Dedicated bike lanes are the point of contention here. I have heard many arguments for and against these contraptions, and I will share my views on why they will not work, at least not yet.
Bike lanes are successful in many cities. For example, Amsterdam boasted a network of 400km of bike paths and is certainly the cycling capital of the world. New York city, however, saw mix results with their implementation of bike lanes, and bike lanes across China are nearly overun by electric bikes that operates more like motorcycles.
The success of bike lanes in cities like Amsterdam is due to the utility. Those lanes are buzzing with cyclists that represented 68% of the inner city commute. They are real means of easing traffic flow, both by reducing the number of cars, and by organising cyclists and motorists into their own lanes. The latter, only because of the sizeable cycling population that required segregation from motor traffic and pedestrians.
There are plenty of reasons why bike lanes will not work in Singapore.
The scarcity of land and already tight road space means most existing roads are already pushed to the limit of expandability. Any bike lanes drawn on these will be too narrow to afford any protection. These mini-lanes will be littered with road debris and drain covers waiting to catch the wheels of the unwary cyclist.
Buses ply along the left (slower) lane and will now need to "weave" in and out of these bike lanes to pick up passengers. Ditto for motorcars who picks up and drops off passengers will contend for the same space. Given that we hardly get over 200m of roads without a left turn, bike lanes will in fact be dangerous for both vehicles and cyclists as they merge near a junction.
Bike lanes are wasted roads. There are just not enough utilisation to justify such lanes. Why sacrifice 10% of the road for less than 1% of the commuter.
Cyclists ride at different speeds. Like cars, cyclists do not travel at the same speed. If an old uncle is happily prodding along in the bike lane at 5kph, the other cyclists overtaking him will need to encroach into the vehicular paths. Our cycling community need not be reminded that replaying of our East Coast Park encounters along our trunk roads will be a lot less pleasant.
Bike lanes are not meant to reduce accidents. They create a clear legal judgement line when there is an accident so we can easily tell if the bike has veered into traffic or the car has entered a prohibited area. If extra space can be created for the bike lane, all we need is just to make sure the left lane is designed to accomodate both a cyclist and a passing bus.
Lack of mutual respect, not lack of bike lanes, is the real culprit. The real protection of more vulnerable road users, cars from trucks, motorcyclists from cars, cyclists from cars, and pedestrians from cyclists, can only be afforded when we have mutual understanding and respect for each other on the road. Both cyclists and drivers need to recognise that they have the same rights and responsibilities when operating on the road. Rights and responsibilities.. do we need to be reminded that they go hand in hand.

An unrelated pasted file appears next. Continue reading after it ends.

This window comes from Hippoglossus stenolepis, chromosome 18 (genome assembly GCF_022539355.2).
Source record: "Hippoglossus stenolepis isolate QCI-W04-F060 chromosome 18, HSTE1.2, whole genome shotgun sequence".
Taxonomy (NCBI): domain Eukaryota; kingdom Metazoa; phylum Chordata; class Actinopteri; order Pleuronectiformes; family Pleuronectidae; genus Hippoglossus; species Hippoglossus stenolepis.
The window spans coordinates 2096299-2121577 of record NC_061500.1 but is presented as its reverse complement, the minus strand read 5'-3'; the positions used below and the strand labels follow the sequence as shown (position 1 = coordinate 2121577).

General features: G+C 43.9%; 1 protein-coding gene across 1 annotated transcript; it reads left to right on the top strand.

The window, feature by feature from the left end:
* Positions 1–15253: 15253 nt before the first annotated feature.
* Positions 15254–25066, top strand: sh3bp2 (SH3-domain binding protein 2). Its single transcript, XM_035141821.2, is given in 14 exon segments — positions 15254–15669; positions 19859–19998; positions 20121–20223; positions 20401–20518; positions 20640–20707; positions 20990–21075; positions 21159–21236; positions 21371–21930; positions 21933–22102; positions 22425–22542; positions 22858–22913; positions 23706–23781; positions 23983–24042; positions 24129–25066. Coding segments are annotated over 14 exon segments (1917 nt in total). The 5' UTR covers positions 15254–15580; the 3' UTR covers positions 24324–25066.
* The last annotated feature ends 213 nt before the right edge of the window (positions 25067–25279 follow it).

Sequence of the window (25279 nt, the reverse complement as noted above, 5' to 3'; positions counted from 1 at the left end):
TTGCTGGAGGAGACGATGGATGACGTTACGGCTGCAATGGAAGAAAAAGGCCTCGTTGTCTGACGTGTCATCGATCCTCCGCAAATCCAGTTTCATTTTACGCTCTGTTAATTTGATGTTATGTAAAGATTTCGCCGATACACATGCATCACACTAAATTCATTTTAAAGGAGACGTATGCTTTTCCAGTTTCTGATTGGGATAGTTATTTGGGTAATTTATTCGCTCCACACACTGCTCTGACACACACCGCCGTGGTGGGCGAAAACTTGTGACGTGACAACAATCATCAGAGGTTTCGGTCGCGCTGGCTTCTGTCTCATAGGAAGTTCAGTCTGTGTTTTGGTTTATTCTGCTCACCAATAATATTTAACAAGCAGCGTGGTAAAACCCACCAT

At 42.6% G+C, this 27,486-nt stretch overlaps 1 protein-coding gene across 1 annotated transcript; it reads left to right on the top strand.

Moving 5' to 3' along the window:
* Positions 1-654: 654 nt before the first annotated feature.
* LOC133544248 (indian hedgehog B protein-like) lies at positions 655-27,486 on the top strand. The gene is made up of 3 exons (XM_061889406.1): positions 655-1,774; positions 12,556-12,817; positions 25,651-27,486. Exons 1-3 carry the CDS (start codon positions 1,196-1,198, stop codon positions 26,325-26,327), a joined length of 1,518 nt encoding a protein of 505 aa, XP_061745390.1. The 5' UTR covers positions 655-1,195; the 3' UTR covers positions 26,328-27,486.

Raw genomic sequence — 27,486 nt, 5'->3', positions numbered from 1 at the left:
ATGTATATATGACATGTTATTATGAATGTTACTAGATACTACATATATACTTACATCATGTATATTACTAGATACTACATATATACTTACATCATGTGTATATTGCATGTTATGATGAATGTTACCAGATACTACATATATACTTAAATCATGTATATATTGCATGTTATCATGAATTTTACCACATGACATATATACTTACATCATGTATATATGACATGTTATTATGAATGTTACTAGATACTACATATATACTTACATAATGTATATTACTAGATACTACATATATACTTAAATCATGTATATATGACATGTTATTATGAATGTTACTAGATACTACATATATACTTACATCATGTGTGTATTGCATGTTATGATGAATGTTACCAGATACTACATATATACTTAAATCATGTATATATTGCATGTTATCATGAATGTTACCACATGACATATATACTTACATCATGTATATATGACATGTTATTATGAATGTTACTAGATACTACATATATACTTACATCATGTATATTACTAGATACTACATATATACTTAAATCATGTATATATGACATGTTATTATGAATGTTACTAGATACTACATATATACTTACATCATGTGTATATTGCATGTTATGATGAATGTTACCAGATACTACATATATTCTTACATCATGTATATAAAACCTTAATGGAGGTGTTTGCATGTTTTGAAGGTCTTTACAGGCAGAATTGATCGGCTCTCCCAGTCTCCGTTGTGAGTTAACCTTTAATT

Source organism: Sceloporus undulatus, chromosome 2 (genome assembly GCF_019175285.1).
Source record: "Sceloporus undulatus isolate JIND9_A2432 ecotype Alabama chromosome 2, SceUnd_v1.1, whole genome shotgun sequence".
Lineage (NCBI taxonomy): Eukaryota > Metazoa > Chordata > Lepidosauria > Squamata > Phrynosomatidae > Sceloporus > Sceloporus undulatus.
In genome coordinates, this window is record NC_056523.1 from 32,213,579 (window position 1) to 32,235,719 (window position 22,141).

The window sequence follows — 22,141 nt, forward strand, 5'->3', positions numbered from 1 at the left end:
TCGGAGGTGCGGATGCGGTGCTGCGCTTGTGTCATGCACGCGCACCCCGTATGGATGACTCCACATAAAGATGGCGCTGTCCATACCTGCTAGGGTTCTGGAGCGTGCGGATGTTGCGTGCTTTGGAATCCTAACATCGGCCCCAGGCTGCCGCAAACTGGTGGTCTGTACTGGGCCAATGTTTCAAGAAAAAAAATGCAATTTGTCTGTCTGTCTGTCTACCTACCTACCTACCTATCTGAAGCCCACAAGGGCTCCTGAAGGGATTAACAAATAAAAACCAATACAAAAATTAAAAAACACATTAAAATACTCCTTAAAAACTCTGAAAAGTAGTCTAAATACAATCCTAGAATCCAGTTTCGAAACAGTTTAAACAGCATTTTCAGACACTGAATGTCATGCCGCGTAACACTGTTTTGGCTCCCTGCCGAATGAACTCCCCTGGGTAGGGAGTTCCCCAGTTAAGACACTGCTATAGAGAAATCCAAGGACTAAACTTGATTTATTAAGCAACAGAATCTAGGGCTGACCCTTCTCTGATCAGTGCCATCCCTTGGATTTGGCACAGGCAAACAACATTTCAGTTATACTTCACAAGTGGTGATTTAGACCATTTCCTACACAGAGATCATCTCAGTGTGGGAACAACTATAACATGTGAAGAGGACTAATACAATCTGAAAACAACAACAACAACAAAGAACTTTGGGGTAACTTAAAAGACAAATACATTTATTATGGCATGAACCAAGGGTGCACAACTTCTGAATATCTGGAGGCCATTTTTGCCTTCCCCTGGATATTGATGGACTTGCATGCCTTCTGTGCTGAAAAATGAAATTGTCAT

The final point I want to address is, why not yet? Afterall, bike lanes are already effective in a number of cities. For these lanes to be effective, a number of factors must be met. The number of users (cyclists) must warrant the separation; the drivers must mature to accept and want these lanes and its implications; and the cyclists must mature to use these lanes in a responsible manner. Singapore neither has the mass of cyclists, nor the maturity to accept, want or properly operate with these lanes.
For now, bike lanes are admission that both groups cannot coexist, and that a legal divider is necessary to keep both groups from harming each other. Such is an admission that the war is lost. The war, not between drivers and cyclists, but for a possible peaceful coexistence of both where drivers and cyclists can arrive at their destinations safely and efficiently. Demarcating roads with bike lanes go against the very respect and understanding we are trying to build.
The emphasis should rather be placed on education and policies that promote the rights and responsibilities of all road users.
Once again, thank you to all the drivers I have encountered who has exhibited patience and grace. I hope our next encounter will continue to be a pleasant one.
Saturday, May 19, 2012
After a full 15 years since my last system build, I finally went down to Sim Lim Square to put together a new PC.
The purpose of the system is really to launch VMs -- a lot of them. I knew I wanted mini-ITX but am not sure which board or casing to get. The final laundry list for this build is as follows:
- CPU: Intel i7-3770 (non K! I wanted all the VT stuff)
- Mainboard: Asrock Z77E-ITX
- RAM: G-Skill RipJawX DDR3-1333 2x8GB (I didn't care -- really)
- HDD: Seagate 7200rpm 1TB (again didn't care)
- Casing: Lian-li PC-Q08B (because they did not have the red)
- PSU: Silverstone Strider Essential 500W